May 26, 2013; Flushing, NY,USA; Atlanta Braves shortstop Andrelton Simmons (19) is out as New York Mets shortstop Ruben Tejada (11) throws to complete the double play at Citi Field. Mandatory Credit: Anthony Gruppuso-USA TODAY Sports

J.P. Ricciardi Weighs In On Ruben Tejada, Draft Pick Compensation


Mets special assistant J.P. Ricciardi appeared on WEEI radio last night, and discussed a variety of topics.  Among them, were the future of Ruben Tejada, his opinion of the current free agent market for shortstops, and thoughts on surrendering draft picks in order to sign free agents.

On whether or not the Mets are “happy” with potentially heading into 2014 with Tejada as their starting shortstop, Ricciardi had the following to say:

I think we are.  œHe’€™s a young player…a lot of them don’€™t realize what it takes to play every day. I think in Ruben’€™s case, he got a lot early in his career and I think he’€™s starting to realize that he has to work a lot harder than he has in the past, and he has. To his credit, he really has. But as a young player, they get to the big leagues, some things happen for them and they forget how tough it is to stay there. I think he’€™s at that stage in his career. I think next year he’€™s going to be a better player than he was this previous year.

The above quote from Ricciardi, while not damning, is far from a ringing endorsement of Tejada.

Ricciardi was asked about free agent shortstop Stephen Drew, and didn’t speak about him directly.  However, he did weigh in on the current market for free agent shortstops in general:

Sometimes there’€™s just supply and demand and I think right now there’€™s just not a lot of demand for shortstops.  €œIt’€™s funny how it works. Sometimes there’€™s a lot of opportunities for free agents, but sometimes the market is a little bit of a stonewall. I think in this case there’€™s a lot of shortstops that are already in place.

What Ricciardi is saying is in line with what most have been saying over the last week: the market for Drew is thin, and it’s because most teams either have shortstops they’re happy with or are wary of committing money and/or sacrificing an unprotected first round draft pick for Drew.

If Ricciardi’s view of the market is accurate, it bodes well for the Mets if they are legitimately interested in bringing Drew on board.

One thing that could give the Mets pause, is the fact that signing Drew would result in the club having to surrender their third round draft pick.  On the subject of giving up picks while importing talent, Ricciardi noted:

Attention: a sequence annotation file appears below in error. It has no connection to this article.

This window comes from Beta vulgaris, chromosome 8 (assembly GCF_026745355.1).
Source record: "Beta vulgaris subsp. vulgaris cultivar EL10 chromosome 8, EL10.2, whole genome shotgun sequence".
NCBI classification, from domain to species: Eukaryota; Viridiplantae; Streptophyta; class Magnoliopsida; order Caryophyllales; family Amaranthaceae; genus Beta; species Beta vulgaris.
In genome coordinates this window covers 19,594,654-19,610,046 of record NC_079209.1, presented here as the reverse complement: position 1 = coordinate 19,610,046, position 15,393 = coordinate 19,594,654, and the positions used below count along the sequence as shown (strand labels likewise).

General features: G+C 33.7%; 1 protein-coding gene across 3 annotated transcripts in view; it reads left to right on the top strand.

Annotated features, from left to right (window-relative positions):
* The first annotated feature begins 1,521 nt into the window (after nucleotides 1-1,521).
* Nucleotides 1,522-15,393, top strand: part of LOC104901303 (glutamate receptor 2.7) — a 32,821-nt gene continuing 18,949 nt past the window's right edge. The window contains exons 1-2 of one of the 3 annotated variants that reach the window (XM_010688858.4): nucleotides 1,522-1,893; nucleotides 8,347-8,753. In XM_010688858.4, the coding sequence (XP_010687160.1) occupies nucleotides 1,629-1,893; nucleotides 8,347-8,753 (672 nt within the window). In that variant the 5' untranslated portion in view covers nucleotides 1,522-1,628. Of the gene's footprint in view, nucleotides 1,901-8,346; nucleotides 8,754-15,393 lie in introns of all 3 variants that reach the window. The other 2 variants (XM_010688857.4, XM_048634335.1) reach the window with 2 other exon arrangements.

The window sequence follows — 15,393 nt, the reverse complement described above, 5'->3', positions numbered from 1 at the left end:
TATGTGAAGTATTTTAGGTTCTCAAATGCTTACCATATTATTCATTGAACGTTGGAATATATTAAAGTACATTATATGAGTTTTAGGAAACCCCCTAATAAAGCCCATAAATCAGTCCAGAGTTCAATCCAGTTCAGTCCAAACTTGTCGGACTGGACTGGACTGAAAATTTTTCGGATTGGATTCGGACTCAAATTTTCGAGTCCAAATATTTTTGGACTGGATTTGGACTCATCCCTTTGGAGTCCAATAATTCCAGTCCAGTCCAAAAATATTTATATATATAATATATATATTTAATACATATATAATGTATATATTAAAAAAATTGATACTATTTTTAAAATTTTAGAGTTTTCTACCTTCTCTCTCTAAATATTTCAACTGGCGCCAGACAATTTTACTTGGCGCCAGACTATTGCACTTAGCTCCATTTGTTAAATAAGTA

No one builds through the draft. You add through the draft.  You can’€™t build a team through the draft because they just don’€™t all work out. But you can supplement your system, and I get all that. But if you’€™re telling me I have a chance to get Curtis Granderson over a second round pick I think I’€™m going to take my chances with a proven major league player as opposed to maybe a high school or college kid that may or may not become Curtis Granderson.

Hindsight is 20-20 and we can all go back and look at guys where they were drafted and what happened to them, but in the end, the major league players, the proven major league player, has a lot more value to me than the Double A kid, the Triple A kid or even the kid who is drafted. I wouldn’€™t hesitate to give up a draft pick. If I’€™m the Houston Astros or a club like that who is still building, I might not be as engaged to do it. But if I’€™m a club that is looking to get closer to being good, I might be more inclined to do it.

To sum up Ricciardi’s comments: he “thinks” the Mets are happy with Ruben Tejada, believes that it’s currently a buyers market for shortstops, and he isn’t opposed to giving up draft picks in order to add established major league talent to a team that is “looking to get closer to being good.”

The Mets may sign Stephen Drew, they may not, but Ricciardi’s comments certainly make it sound like a possibility.  For now, we’ll continue to wait.

 

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Tags: New York Mets Ruben Tejada Stephen Drew

  • Ken Meoni

    JP is a dealer. That’s what he was with the Jays and that’s what he will always be. It’s that time now to deal. We are heavy in certain positions and light in others. It’s trading time and Sandy should listen to JP because that’s what he is good at.

    • AceRuby

      I always thought he did a good job building that blue jays team when he was GM their he stocked up the farm and major league team both very well, funny enough the same way the Mets are somewhat doing it with a ton of pitching depth.